by Joe Starita
Born about 1818 in northeast Nebraska, the son of a French fur trader and an Indian mother, Joseph LaFlesche grew up among a new subgroup of mixed-blood children—children who emerged from the bustling trading post culture clustered along the region’s rivers, especially the Missouri.
As the nineteenth century unfolded, as more and more outside pressures threatened their shrinking world. The Indians needed weapons. Guns, to ward off the threats and to hunt the very animals whose furs could be bartered for those guns. So the fur-trading posts became key centers of commerce linking the white and Indian worlds, as well as white fur traders and Indian women. Over time, their mixed-blood offspring, often with French surnames, began to populate the trading posts and eventually integrate themselves into business ventures, tribal affairs, and occasionally leadership positions within the tribes.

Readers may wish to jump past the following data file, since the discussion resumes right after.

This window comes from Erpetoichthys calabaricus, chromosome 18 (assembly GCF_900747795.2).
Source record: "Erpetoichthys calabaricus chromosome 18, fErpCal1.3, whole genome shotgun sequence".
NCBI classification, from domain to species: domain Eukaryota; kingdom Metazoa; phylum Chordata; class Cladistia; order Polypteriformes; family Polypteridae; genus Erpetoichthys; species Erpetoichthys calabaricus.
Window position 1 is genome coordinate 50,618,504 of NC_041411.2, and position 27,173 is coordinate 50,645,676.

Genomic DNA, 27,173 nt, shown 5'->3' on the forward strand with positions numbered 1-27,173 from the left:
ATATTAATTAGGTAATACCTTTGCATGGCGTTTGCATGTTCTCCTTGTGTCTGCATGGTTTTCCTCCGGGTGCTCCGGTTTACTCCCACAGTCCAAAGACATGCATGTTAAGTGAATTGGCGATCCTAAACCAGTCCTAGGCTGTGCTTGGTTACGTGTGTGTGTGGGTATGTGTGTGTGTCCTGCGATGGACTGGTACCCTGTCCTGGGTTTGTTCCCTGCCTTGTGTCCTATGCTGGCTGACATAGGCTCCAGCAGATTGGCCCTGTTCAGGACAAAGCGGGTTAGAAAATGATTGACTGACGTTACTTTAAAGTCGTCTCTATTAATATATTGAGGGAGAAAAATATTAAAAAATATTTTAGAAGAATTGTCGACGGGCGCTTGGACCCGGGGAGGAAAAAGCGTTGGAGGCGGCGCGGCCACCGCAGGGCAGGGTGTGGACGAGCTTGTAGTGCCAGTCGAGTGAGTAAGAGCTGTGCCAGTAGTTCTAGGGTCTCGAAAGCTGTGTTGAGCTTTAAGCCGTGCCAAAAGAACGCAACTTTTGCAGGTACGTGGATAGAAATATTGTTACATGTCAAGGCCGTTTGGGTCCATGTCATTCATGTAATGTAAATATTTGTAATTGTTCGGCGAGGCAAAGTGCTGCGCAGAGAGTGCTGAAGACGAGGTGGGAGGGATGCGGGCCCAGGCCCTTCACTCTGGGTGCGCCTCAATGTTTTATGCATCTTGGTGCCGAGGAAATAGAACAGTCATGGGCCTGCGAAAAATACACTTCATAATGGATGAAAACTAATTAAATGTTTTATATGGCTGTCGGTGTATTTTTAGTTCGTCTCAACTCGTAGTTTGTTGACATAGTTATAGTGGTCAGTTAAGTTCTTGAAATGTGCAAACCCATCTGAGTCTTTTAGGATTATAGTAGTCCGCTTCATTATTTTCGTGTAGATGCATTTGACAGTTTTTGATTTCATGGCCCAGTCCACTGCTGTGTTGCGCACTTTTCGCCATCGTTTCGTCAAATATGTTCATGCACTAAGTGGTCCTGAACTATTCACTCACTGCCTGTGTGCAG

Even by mixed-blood standards, the young Joseph LaFlesche lived a complex life. They bounced from one Indian village to another. Observing different tribal traditions and customs, absorbing different cultures and languages. By an early age, he spoke Pawnee, Dakota, Otoe, Ioway, Omaha, and French. He also spent a good deal of time hunting and traveling with his French fur trader father. Including several long trips down the Missouri to St. Louis, all of which afforded him a worldview uncommon to many others in that area, in that era. He paid close attention to the two different worlds. And he saw many things he would long remember.
Joseph LaFlesche Settles with the Omaha